What Obama's speech on the BP oil spill was lacking.

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June 15 2010 10:33 PM

Deflection Point

What Obama's speech on the BP oil spill was lacking.

Also in Slate, Daniel Gross argues that Obama did not act like the CEO America needs right now

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The Gulf oil crisis, say White House aides, is at an "inflection point." That's why President Obama chose this moment to deliver his first Oval Office address. If you've forgotten this term from calculus, it means "turning point." But it's not a dramatic change in direction where the tires squeal—if you're driving an S, it's the moment when the steering wheel is straight. It means the situation is less bad than it used to be.

John Dickerson John Dickerson

John Dickerson is Slate's chief political correspondent and author of On Her Trail. Read his series on the presidency and on risk. Follow him on Twitter.

Something similar can be said of the president's 20-minute speech: It wasn't as bad as it could have been. He offered the rhetorical flourishes we expect and was specific in some cases—he called for a fund to pay Gulf residents that would not be controlled by BP—he talked about deploying the National Guard and putting the secretary of the Navy in charge of restoring the wetlands not just to their condition before the spill but better. He charged BP with "recklessness" and promised that the company would pay. He promised that he wouldn't forget the Gulf.

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But there was something lacking. Maybe that's to be expected when you use the terminology of mathematics while playing by the laws of politics. If you declare a turning point, one will duly arrive, and the president will be credited with creating it. The pivot will take place. The page will turn. The fever will break. There are only clichés for this phenomenon because it is essentially a magic trick that requires a lot of conjuring.

The president is constrained. He can't stop the leak. And he doesn't seem to be able to do much about the confusion reported on the ground. Reaction plans are being hatched on the fly. The speech felt like more of a management update of the crisis than an attempt to take command of it.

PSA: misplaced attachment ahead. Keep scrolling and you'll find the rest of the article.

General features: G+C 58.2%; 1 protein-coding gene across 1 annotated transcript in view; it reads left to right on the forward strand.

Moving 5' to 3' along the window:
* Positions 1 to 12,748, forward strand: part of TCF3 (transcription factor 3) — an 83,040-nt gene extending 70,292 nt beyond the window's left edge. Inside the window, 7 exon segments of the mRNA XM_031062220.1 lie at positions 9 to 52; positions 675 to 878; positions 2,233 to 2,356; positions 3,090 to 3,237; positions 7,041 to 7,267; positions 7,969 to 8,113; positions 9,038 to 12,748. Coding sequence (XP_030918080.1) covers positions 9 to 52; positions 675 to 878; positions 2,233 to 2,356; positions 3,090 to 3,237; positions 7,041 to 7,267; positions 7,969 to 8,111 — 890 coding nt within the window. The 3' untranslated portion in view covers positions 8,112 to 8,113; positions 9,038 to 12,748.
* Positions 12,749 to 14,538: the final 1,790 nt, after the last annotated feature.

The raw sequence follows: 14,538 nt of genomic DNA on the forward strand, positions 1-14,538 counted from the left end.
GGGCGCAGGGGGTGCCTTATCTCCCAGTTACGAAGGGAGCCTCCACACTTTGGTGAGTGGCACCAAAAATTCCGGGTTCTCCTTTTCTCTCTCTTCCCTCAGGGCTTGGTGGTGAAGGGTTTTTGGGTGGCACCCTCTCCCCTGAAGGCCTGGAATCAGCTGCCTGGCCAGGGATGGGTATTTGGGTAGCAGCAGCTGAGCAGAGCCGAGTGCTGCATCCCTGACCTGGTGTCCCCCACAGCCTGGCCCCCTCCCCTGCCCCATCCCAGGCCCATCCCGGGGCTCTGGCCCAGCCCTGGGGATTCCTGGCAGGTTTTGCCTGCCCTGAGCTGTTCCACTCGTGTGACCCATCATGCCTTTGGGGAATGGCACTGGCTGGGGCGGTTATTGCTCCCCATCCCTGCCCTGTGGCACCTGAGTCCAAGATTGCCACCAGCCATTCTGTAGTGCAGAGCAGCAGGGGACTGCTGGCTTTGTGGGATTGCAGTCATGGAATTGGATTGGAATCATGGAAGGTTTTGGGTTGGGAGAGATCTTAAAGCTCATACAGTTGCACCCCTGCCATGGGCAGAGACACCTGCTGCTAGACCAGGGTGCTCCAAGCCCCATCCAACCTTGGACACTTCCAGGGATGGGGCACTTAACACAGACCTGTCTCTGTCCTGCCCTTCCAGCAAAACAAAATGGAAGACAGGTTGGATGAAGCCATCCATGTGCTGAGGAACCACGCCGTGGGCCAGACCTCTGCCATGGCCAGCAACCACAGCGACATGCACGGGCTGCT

Maybe the call for a heroic moment of command is too much to ask for. Still, the president made the situation worse for himself. The use of the language of war created the imbalance. He talked of a "battle" and "siege," but like all the other times when war has been misused—the war on drugs, the war on poverty, the economic war Joe Biden declared last year—the action taken didn't match the words used to describe the menace. Prudent, methodical, and secure … Wait a minute. There's a war going on. Shouldn't we be doing something more?

In the context of war, the facts and figures—miles of boom, strength of National Guard troops deployed, number of ships at sea—feel meaningless. Sure, they sound impressive—but compared with what? Today, for example, we learned that the amount of oil flowing from the ground is between 35,000 and 60,000 barrels a day. Last week the estimate was between 20,000 and 40,000. The president did offer welcome specificity when he said that soon BP should be able to capture 90 percent of the oil leaking from the well.

There were hints earlier in the day that Obama might use the power of an Oval Office speech to make a push for robust climate change legislation. He talked a lot about it, using the kind of language we're used to hearing when we're being called to national action. But all of those words added up to less than what he's already said. Several weeks ago in a speech in Pittsburgh, Obama was far more forceful. He called for an aggressive comprehensive legislative response. He said he would fight to find the votes to pass a bill that put a price on carbon.

During the health care debate, supporters of the public option learned how to spot a presidential endorsement that was no endorsement at all. Though the president claimed to support the idea, there was no oomph in his voice. He's matching that strategy on this issue. He sounds like he'll take just about anything, a recognition perhaps of how tough a comprehensive bill would be in this election year.

This is not the first time the White House has declared an inflection point on this story. On May 24, when Coast Guard Commander Thad Allen briefed reporters from the White House on all that the administration had done, it was intended to deflect the criticism that too little had been accomplished. A White House  official wrote an e-mail to me declaring the moment an "inflection point." Three weeks later the president is still trying to show command—proving that even when you're in an inflection point, it's not clear whether things are getting worse or better.

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